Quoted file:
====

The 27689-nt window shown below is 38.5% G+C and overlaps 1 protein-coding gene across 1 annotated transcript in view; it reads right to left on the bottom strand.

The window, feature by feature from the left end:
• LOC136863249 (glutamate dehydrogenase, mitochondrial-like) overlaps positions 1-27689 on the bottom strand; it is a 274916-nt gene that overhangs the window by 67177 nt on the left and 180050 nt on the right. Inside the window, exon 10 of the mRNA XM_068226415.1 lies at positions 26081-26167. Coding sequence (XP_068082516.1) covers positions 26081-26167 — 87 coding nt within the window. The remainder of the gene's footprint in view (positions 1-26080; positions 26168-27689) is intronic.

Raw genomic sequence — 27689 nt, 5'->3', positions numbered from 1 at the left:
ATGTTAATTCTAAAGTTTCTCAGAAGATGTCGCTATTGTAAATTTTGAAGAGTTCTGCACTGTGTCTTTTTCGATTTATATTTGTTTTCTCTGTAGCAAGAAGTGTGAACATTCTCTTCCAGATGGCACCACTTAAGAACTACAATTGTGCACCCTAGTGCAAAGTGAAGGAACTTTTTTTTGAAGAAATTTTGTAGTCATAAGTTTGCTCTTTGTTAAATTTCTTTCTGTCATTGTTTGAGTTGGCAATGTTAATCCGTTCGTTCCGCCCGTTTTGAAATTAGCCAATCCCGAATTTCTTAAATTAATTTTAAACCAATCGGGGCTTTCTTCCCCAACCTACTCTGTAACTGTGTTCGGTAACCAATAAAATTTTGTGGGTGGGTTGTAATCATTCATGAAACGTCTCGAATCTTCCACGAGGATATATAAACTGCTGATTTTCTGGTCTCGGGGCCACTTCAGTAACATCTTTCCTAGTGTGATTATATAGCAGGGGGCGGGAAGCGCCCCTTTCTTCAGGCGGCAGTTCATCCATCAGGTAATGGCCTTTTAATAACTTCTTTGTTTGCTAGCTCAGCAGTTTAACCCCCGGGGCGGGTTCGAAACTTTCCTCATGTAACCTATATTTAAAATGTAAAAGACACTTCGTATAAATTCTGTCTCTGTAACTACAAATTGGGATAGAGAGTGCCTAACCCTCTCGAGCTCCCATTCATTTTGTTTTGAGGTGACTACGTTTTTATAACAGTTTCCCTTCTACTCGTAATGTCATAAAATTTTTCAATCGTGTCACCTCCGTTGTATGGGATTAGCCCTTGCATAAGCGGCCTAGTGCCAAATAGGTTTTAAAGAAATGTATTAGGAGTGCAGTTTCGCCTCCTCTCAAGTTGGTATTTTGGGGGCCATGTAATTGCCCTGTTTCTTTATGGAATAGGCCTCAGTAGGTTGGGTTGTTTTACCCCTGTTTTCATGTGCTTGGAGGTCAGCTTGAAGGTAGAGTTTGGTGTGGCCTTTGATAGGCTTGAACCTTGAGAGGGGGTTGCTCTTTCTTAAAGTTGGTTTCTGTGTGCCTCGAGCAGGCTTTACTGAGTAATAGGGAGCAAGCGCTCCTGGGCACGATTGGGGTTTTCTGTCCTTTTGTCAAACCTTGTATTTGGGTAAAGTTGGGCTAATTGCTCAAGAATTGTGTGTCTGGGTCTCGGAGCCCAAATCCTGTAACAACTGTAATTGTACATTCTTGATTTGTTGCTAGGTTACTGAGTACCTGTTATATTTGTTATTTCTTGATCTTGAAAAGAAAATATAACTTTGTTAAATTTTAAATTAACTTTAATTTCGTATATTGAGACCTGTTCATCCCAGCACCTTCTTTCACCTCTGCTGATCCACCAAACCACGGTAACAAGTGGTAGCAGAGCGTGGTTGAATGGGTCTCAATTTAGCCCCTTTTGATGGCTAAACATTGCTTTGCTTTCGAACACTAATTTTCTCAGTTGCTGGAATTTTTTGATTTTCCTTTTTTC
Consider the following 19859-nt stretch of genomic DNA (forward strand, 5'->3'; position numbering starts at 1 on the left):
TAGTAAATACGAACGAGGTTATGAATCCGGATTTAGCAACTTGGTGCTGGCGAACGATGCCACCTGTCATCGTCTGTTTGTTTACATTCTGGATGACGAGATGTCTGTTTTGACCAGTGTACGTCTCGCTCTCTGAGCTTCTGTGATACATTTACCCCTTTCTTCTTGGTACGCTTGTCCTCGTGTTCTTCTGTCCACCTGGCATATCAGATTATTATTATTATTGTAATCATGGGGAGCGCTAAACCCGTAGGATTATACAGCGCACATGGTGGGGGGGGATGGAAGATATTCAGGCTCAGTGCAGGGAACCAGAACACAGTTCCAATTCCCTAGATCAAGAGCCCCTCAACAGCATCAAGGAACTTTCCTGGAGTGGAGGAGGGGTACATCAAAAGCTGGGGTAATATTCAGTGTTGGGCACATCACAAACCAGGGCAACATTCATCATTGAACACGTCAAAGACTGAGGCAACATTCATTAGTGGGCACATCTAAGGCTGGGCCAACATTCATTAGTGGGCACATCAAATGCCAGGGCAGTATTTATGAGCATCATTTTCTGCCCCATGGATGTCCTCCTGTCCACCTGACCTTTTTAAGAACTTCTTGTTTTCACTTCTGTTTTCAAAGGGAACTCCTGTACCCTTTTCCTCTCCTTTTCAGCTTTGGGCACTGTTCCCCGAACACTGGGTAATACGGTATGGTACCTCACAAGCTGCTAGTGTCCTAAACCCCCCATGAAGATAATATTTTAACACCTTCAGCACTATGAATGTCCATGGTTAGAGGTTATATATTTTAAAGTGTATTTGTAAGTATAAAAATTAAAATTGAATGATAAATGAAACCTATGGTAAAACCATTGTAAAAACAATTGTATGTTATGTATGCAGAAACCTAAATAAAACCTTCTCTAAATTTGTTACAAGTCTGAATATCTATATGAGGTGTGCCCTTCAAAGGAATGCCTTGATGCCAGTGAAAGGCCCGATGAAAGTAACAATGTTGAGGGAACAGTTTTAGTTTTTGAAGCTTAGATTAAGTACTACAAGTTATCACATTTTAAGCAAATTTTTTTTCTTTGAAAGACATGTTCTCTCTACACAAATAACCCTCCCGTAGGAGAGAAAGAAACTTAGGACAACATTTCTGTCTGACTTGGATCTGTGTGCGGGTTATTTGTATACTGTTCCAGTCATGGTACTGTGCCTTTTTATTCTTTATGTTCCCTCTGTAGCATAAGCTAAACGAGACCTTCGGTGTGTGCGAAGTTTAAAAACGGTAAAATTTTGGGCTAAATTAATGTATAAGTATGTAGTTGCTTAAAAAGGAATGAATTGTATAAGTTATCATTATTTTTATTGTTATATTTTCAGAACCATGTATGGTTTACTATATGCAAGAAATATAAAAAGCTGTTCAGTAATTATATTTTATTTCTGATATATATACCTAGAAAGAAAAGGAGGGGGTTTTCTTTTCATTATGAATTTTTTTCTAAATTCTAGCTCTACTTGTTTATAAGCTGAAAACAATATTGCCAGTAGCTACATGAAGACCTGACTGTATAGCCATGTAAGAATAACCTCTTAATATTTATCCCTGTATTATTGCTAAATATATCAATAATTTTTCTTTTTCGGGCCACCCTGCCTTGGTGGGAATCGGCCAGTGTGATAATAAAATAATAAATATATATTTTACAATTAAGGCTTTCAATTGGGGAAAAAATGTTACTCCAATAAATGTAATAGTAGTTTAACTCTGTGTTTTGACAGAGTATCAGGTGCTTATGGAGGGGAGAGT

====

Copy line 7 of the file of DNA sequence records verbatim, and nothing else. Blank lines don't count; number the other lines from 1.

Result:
TAGTAAATACGAACGAGGTTATGAATCCGGATTTAGCAACTTGGTGCTGGCGAACGATGCCACCTGTCATCGTCTGTTTGTTTACATTCTGGATGACGAGATGTCTGTTTTGACCAGTGTACGTCTCGCTCTCTGAGCTTCTGTGATACATTTACCCCTTTCTTCTTGGTACGCTTGTCCTCGTGTTCTTCTGTCCACCTGGCATATCAGATTATTATTATTATTGTAATCATGGGGAGCGCTAAACCCGTAGGATTATACAGCGCACATGGTGGGGGGGGATGGAAGATATTCAGGCTCAGTGCAGGGAACCAGAACACAGTTCCAATTCCCTAGATCAAGAGCCCCTCAACAGCATCAAGGAACTTTCCTGGAGTGGAGGAGGGGTACATCAAAAGCTGGGGTAATATTCAGTGTTGGGCACATCACAAACCAGGGCAACATTCATCATTGAACACGTCAAAGACTGAGGCAACATTCATTAGTGGGCACATCTAAGGCTGGGCCAACATTCATTAGTGGGCACATCAAATGCCAGGGCAGTATTTATGAGCATCATTTTCTGCCCCATGGATGTCCTCCTGTCCACCTGACCTTTTTAAGAACTTCTTGTTTTCACTTCTGTTTTCAAAGGGAACTCCTGTACCCTTTTCCTCTCCTTTTCAGCTTTGGGCACTGTTCCCCGAACACTGGGTAATACGGTATGGTACCTCACAAGCTGCTAGTGTCCTAAACCCCCCATGAAGATAATATTTTAACACCTTCAGCACTATGAATGTCCATGGTTAGAGGTTATATATTTTAAAGTGTATTTGTAAGTATAAAAATTAAAATTGAATGATAAATGAAACCTATGGTAAAACCATTGTAAAAACAATTGTATGTTATGTATGCAGAAACCTAAATAAAACCTTCTCTAAATTTGTTACAAGTCTGAATATCTATATGAGGTGTGCCCTTCAAAGGAATGCCTTGATGCCAGTGAAAGGCCCGATGAAAGTAACAATGTTGAGGGAACAGTTTTAGTTTTTGAAGCTTAGATTAAGTACTACAAGTTATCACATTTTAAGCAAATTTTTTTTCTTTGAAAGACATGTTCTCTCTACACAAATAACCCTCCCGTAGGAGAGAAAGAAACTTAGGACAACATTTCTGTCTGACTTGGATCTGTGTGCGGGTTATTTGTATACTGTTCCAGTCATGGTACTGTGCCTTTTTATTCTTTATGTTCCCTCTGTAGCATAAGCTAAACGAGACCTTCGGTGTGTGCGAAGTTTAAAAACGGTAAAATTTTGGGCTAAATTAATGTATAAGTATGTAGTTGCTTAAAAAGGAATGAATTGTATAAGTTATCATTATTTTTATTGTTATATTTTCAGAACCATGTATGGTTTACTATATGCAAGAAATATAAAAAGCTGTTCAGTAATTATATTTTATTTCTGATATATATACCTAGAAAGAAAAGGAGGGGGTTTTCTTTTCATTATGAATTTTTTTCTAAATTCTAGCTCTACTTGTTTATAAGCTGAAAACAATATTGCCAGTAGCTACATGAAGACCTGACTGTATAGCCATGTAAGAATAACCTCTTAATATTTATCCCTGTATTATTGCTAAATATATCAATAATTTTTCTTTTTCGGGCCACCCTGCCTTGGTGGGAATCGGCCAGTGTGATAATAAAATAATAAATATATATTTTACAATTAAGGCTTTCAATTGGGGAAAAAATGTTACTCCAATAAATGTAATAGTAGTTTAACTCTGTGTTTTGACAGAGTATCAGGTGCTTATGGAGGGGAGAGT